NFL commissioner Roger Goodell's decision to hire former FBI director Robert S. Mueller III to conduct what is being called an independent investigation of the league's handling of the Ray Rice situation is a decisive move aimed at restoring public confidence in the sport.
But every new development seems to raise new questions.
For instance, just how independent will it be with two NFL owners – New York Giants owner John Mara and Pittsburgh Steelers owner Dan Rooney – overseeing it?
This is still about damage control, and the NFL has a lot of it to try and control after an Associated Press report on Wednesday charged that NFL officials were given a copy of the infamous second elevator video long before it was posted on the scandal site TMZ on Monday and well before Goodell made his decision to suspend Rice for only two games for the vicious assault.
But just as Major League Baseball found when it commissioned the Mitchell Report at the height of the sport's steroid scandal, the NFL is going to find out that trying to polish its tarnished reputation with supposedly full disclosure comes with a price.
Mueller, like George Mitchell before him, will not have subpoena power, so he'll be depending on the voluntary cooperation of all involved. Goodell has promised to make all NFL personnel and previous investigative material available, but it will be no surprise if Mueller's report simply produces a meticulous timeline documenting everything we already know.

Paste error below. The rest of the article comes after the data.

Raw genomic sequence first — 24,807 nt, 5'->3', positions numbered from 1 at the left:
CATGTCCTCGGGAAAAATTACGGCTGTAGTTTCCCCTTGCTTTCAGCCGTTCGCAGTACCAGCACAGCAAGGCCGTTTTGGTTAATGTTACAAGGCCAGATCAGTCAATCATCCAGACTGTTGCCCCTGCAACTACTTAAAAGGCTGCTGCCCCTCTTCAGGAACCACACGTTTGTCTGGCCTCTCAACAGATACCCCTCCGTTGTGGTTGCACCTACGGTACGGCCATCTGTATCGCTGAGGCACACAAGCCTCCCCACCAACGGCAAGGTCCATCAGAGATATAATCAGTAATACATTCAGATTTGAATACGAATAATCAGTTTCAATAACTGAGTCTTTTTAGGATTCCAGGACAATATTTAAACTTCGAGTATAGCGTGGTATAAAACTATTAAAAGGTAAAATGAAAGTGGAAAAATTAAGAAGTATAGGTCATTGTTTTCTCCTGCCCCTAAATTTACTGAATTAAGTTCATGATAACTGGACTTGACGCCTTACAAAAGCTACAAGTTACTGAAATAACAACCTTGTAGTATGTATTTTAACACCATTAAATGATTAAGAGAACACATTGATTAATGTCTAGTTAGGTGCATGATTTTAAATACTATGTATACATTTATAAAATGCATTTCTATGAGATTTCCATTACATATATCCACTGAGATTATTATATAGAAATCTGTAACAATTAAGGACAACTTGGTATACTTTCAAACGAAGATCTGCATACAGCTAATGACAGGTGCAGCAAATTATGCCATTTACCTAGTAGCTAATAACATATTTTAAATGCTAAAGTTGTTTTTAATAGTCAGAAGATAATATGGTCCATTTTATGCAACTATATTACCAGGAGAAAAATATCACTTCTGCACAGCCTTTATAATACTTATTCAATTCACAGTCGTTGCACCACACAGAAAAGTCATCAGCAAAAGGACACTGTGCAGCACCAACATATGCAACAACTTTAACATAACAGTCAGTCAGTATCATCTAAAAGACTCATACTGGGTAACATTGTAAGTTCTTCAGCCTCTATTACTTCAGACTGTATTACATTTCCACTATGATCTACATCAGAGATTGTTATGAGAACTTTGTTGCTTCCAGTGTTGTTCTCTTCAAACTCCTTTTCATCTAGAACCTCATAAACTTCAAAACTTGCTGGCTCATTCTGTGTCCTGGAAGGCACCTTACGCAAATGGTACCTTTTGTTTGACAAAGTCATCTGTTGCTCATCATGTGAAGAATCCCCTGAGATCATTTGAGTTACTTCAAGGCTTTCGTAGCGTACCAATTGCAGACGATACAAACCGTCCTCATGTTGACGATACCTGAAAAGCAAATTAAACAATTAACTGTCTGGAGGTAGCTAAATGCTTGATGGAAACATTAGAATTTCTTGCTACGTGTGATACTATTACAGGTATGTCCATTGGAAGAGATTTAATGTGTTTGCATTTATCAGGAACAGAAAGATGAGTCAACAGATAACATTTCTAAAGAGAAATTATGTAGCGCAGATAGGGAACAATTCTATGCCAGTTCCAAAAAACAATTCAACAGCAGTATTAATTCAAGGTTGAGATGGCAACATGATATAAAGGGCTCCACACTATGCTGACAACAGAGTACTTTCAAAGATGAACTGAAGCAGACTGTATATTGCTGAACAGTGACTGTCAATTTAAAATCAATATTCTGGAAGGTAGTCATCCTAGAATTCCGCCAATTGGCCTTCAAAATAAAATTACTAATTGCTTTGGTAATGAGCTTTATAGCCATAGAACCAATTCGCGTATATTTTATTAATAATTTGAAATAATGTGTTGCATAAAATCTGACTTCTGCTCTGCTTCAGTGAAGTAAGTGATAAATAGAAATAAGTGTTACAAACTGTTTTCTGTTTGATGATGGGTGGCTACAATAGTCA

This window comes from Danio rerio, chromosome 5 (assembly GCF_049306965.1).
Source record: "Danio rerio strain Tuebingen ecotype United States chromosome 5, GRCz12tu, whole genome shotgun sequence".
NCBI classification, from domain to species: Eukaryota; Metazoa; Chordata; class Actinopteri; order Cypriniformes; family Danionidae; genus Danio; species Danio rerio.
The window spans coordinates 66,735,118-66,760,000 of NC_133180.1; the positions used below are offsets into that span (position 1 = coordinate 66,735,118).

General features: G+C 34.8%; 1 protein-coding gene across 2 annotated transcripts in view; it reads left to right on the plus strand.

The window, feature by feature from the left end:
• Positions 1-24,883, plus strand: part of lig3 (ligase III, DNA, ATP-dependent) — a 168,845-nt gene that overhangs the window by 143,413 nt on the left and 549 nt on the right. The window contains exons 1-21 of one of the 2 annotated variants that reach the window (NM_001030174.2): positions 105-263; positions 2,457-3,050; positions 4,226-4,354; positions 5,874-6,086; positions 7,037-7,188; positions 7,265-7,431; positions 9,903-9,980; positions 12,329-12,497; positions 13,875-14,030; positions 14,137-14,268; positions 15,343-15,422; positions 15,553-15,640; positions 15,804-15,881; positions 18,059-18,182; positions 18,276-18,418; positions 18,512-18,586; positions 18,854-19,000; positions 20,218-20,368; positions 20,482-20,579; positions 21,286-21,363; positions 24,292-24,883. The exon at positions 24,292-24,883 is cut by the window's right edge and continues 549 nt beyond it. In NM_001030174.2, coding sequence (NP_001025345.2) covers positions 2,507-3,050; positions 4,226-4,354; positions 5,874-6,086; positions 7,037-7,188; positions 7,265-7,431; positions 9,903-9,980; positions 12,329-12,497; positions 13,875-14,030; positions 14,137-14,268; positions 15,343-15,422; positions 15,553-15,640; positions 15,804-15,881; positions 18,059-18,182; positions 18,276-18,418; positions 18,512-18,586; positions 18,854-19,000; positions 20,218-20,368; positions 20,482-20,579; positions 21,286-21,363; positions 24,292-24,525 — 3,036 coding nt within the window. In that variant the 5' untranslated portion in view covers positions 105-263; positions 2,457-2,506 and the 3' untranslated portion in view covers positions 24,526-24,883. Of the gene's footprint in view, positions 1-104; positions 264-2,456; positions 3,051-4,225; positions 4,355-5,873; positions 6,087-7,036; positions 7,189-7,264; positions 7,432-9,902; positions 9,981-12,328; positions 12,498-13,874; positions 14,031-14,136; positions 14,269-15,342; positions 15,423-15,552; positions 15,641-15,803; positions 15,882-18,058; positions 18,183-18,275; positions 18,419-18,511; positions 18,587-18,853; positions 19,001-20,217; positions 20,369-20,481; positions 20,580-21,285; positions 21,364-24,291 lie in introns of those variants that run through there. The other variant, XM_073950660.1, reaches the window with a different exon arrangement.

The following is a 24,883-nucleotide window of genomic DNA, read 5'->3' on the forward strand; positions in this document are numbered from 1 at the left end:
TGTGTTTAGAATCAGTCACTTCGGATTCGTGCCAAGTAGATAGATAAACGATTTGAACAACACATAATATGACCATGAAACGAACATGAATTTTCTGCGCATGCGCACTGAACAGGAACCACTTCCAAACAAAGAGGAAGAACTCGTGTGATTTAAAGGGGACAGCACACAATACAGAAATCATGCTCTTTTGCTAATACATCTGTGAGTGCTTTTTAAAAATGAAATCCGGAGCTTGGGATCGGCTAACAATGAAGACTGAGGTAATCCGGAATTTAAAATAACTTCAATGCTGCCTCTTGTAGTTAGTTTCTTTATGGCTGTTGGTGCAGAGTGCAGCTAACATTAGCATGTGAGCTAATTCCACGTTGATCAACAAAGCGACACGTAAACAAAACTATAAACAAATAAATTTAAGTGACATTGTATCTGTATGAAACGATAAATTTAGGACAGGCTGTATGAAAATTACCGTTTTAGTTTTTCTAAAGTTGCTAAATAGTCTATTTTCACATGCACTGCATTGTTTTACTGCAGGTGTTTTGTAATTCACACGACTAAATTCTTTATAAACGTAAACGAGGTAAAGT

The only thing that is guaranteed now that the league has decided to go down this road is that the Ray Rice scandal – now seven months old – will remain front-page news for at least several more weeks.
Since the league has stressed that this will be an "independent" investigation, it's probably important to note that Ravens team president Dick Cass worked previously at the same Washington, D.C., law firm as Mueller -- WilmerHale -- but they didn't overlap and haven't worked together. Cass worked at the firm from 1972 to 2003. Cass was chairman of the firm's business transactions section and a member of its management committee.
The NFL correctly has reached the conclusion that it needs to give at least the appearance of transparency, and having a well-respected outsider handling the investigation should have that effect. The decision to put Mara and Rooney in charge of Mueller was another attempt to show that Goodell is going to be out of the loop, but it probably would look better if the NFL simply handed Mueller the keys to the kingdom and told him to perform the investigation without any input from anyone closely connected with the commissioner.
Maybe that wouldn't be practical, since there needs to be someone with the authority (other than Goodell) to force the league's front office employees to cooperate with outside investigators, but the participation of two NFL owners who have been supportive of Goodell is still going to be an issue if the investigation ultimately concludes that Goodell was telling the truth when he insisted that no NFL officials – to his knowledge – had seen the video before Monday.
Ironically, the league has one thing going for it. The least that Mueller will be able to conclude is that Goodell and the NFL showed gross incompetence at the highest level, so the report will not be complimentary regardless of whether the investigation reveals a smoking gun that proves there was an internal conspiracy to whitewash the scandal.
Baltimore Sun reporter Aaron Wilson contributed.